This aircraft was built by Canadair Aircraft Co. in Montreal Quebec Canada and delivered to the Royal Canadian Air Force (RCAF) on the 30th of March 1962. It is officially designated as a CL-44-6, but because it was a military aircraft was designated as a CC-106 "Yukon" with a tail number of 932. Thus is it commonly referred to in Canada as a Yukon. It was one of 12 aircraft build specifically for the RCAF. All twelve were declared surplus in 1971 and replaced by Boeing 707s. These twelve aircraft were sold around the world to various airline companies.
On the 1st of May 1974, Andes Airlines of Ecuador bought the aircraft and registered it as "HC-AZH". The aircraft was converted to a freighter and then, when Andes Airlines went out of business, it flew to Guayaquil in 1985 and has been located there for the last 20 years.
There are three reasons why this particular aircraft is so important to Canada and the Canadian Air Force. First, it is the last of the twelve aircraft to survive. All of the others have either been lost in accidents or have been scrapped and melted down. Second, it is the largest aircraft ever produced in Canada. Finally and probably the most important reason for the Canadian Air Force, is that this particular aircraft flew here in Canada and around the world as Canada's State aircraft. It was "Air Force One". Thus it has carried our Prime Minister and many dignitaries including the Pope, the Queen of England and many members of the Royal family. We have copies of its log books which describe the many missions it flew while it was a part of our Air Force history.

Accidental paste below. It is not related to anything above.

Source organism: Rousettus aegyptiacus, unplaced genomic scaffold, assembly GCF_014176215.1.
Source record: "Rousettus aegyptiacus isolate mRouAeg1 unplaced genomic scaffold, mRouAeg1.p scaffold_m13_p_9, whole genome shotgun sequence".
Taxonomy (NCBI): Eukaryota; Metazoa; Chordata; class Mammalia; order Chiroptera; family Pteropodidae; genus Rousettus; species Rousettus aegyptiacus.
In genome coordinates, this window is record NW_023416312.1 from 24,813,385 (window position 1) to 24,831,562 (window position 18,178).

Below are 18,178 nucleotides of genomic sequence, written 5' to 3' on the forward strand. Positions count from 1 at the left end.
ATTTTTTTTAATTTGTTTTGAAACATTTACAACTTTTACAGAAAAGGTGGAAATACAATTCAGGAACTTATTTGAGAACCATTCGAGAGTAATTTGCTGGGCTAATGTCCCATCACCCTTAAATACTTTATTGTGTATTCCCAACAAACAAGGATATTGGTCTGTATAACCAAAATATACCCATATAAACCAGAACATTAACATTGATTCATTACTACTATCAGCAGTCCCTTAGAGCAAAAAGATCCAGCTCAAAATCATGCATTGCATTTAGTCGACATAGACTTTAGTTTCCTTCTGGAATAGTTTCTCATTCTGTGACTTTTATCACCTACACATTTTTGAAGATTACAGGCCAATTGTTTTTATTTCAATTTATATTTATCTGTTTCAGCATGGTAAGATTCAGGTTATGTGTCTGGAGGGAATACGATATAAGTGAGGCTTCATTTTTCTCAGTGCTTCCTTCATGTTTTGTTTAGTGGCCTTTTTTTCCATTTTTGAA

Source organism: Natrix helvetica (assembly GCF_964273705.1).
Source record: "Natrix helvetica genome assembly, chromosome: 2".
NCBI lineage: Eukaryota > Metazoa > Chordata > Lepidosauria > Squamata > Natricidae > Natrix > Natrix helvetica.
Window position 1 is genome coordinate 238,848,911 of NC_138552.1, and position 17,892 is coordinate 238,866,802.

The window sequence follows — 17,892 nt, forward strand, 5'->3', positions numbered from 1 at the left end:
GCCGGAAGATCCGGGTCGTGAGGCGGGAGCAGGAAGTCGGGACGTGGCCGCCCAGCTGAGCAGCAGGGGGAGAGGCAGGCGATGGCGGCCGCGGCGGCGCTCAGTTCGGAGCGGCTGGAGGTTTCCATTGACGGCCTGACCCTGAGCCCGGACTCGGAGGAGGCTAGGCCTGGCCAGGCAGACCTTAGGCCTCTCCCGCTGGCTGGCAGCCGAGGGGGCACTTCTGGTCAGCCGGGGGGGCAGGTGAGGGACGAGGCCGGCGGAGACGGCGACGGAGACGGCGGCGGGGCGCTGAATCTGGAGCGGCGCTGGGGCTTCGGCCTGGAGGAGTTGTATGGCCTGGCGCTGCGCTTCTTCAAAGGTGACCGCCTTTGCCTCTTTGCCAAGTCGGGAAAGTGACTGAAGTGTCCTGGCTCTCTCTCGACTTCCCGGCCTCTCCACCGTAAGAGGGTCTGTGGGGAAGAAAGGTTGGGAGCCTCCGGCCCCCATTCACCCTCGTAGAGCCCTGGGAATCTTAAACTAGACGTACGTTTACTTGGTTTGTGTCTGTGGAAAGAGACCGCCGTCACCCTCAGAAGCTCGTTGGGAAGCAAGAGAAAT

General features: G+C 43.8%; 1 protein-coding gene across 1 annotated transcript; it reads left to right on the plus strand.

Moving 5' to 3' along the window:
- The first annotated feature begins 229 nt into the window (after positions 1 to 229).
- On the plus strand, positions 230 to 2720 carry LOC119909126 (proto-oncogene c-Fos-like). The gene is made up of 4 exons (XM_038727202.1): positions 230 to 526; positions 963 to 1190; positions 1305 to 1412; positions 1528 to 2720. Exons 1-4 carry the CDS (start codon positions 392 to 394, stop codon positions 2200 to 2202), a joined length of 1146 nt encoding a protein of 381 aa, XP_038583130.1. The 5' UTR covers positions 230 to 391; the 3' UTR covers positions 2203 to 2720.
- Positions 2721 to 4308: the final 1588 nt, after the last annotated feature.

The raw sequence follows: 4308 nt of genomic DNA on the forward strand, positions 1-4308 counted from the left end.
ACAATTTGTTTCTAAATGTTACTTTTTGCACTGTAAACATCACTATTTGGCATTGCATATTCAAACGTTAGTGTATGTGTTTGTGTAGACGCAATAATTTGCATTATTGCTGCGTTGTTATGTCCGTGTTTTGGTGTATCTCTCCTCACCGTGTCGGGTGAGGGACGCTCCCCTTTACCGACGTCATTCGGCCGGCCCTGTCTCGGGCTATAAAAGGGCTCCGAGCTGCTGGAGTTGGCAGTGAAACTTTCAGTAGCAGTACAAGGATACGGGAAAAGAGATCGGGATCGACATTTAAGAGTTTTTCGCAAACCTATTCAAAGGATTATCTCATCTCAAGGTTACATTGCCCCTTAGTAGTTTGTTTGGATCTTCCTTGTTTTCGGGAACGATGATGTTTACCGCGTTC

The Museum purchased the aircraft from Andes Airlines on the 27th of April 2005 for only $1000.00 US.
Update 15 Aug 2006
However, as a result of the Museum being unable to acquire sufficient funding to support the logistical requirement to move the aircraft by ship from Guayaquil Ecuador back to Trenton, that we have decided to donate the aircraft to the City of Guayaquil Aviation Museum. In this way the aircraft will be preserved and not broken up for scrap.
This was the only option
available to the Museum when we were advised on very short notice "to move the
aircraft off the airport ramp or it would be removed by other means" in June. We
certainly wish to thank all of those individuals who have sent us financial
support to save this magnificent aircraft. We will be attempting to contact all
donors to determine which Museum project that they would prefer to have their
donation applied to.